Fully automated predictive intelligent control of oxygenation (PRICO) in resuscitation and ventilation of preterm lambs

Matthias C. Hütten, Tom G Goos, Daan Ophelders, Maria Nikiforou, Elke Kuypers, Monique Willems, Hendrik J Niemarkt, Jenny Dankelman, Peter Andriessen, Thilo Mohns, Irwin K M Reiss, Boris W Kramer

Research output: Contribution to journalArticleAcademicpeer-review

3 Citations (Scopus)

Abstract

BACKGROUND: Hyperoxia and hypoxia influence morbidity and mortality of preterm infants. Automated closed-loop control of the fraction of inspired oxygen (FiO(2)) has been shown to facilitate oxygen supplementation in the neonatal intensive care unit (NICU), but has not yet been tested during preterm resuscitation. We hypothesized that fully automated FiO(2) control based on predefined oxygen saturation (SpO(2)) targets was applicable in both preterm resuscitation and ventilation.

METHODS: Twenty-two preterm lambs were operatively delivered and intubated in a modified EXIT procedure. They were randomized to receive standardized resuscitation with either automated or manual FiO(2) control, targeting SpO(2) according to the Dawson curve in the first 10 min and SpO(2) 90-95% hereafter. Automated FiO(2) control also was applied during surfactant replacement therapy and subsequent ventilation.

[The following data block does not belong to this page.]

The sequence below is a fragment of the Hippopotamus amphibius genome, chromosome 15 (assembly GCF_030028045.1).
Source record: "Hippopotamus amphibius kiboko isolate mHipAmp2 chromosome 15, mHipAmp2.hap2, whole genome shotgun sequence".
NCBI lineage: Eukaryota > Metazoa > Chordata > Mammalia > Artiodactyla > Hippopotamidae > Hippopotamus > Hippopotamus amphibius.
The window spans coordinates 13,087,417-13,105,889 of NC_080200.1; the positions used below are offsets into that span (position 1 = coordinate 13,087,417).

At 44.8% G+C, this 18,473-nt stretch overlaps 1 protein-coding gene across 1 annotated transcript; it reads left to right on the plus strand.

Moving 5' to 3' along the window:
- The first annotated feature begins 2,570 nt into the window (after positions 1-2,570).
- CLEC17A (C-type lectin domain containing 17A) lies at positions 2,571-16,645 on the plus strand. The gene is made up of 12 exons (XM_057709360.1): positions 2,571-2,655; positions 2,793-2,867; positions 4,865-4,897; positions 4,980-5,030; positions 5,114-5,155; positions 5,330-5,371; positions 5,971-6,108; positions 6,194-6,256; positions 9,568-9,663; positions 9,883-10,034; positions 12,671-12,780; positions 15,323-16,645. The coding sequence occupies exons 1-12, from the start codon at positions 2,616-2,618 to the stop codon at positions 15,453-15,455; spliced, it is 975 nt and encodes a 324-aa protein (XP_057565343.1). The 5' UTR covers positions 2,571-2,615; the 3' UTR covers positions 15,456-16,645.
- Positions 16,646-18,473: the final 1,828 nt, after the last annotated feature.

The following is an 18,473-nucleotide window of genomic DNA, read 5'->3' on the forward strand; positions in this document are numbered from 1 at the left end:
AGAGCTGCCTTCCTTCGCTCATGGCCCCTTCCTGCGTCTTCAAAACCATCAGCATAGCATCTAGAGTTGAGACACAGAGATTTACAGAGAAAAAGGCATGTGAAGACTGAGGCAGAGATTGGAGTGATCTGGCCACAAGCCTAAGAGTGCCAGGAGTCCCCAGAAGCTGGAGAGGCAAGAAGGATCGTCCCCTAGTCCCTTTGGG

RESULTS: Time within target range did not differ significantly between manual and automated FiO(2) control during resuscitation, however automated FiO(2) control significantly avoided hyperoxia. Automated FiO(2) control was feasible during surfactant replacement and kept SpO(2) within target range significantly better than manual control during subsequent ventilation.

CONCLUSION: In our model, fully automated FiO(2) control was feasible in rapidly changing physiologic conditions during postnatal resuscitation and prevented hyperoxia. We conclude that closed loop FiO(2) control is a promising tool for the delivery room.

Original languageEnglish
Pages (from-to)657-63
Number of pages7
JournalPediatric Research
Volume78
Issue number6
DOIs
Publication statusPublished - Dec 2015

Keywords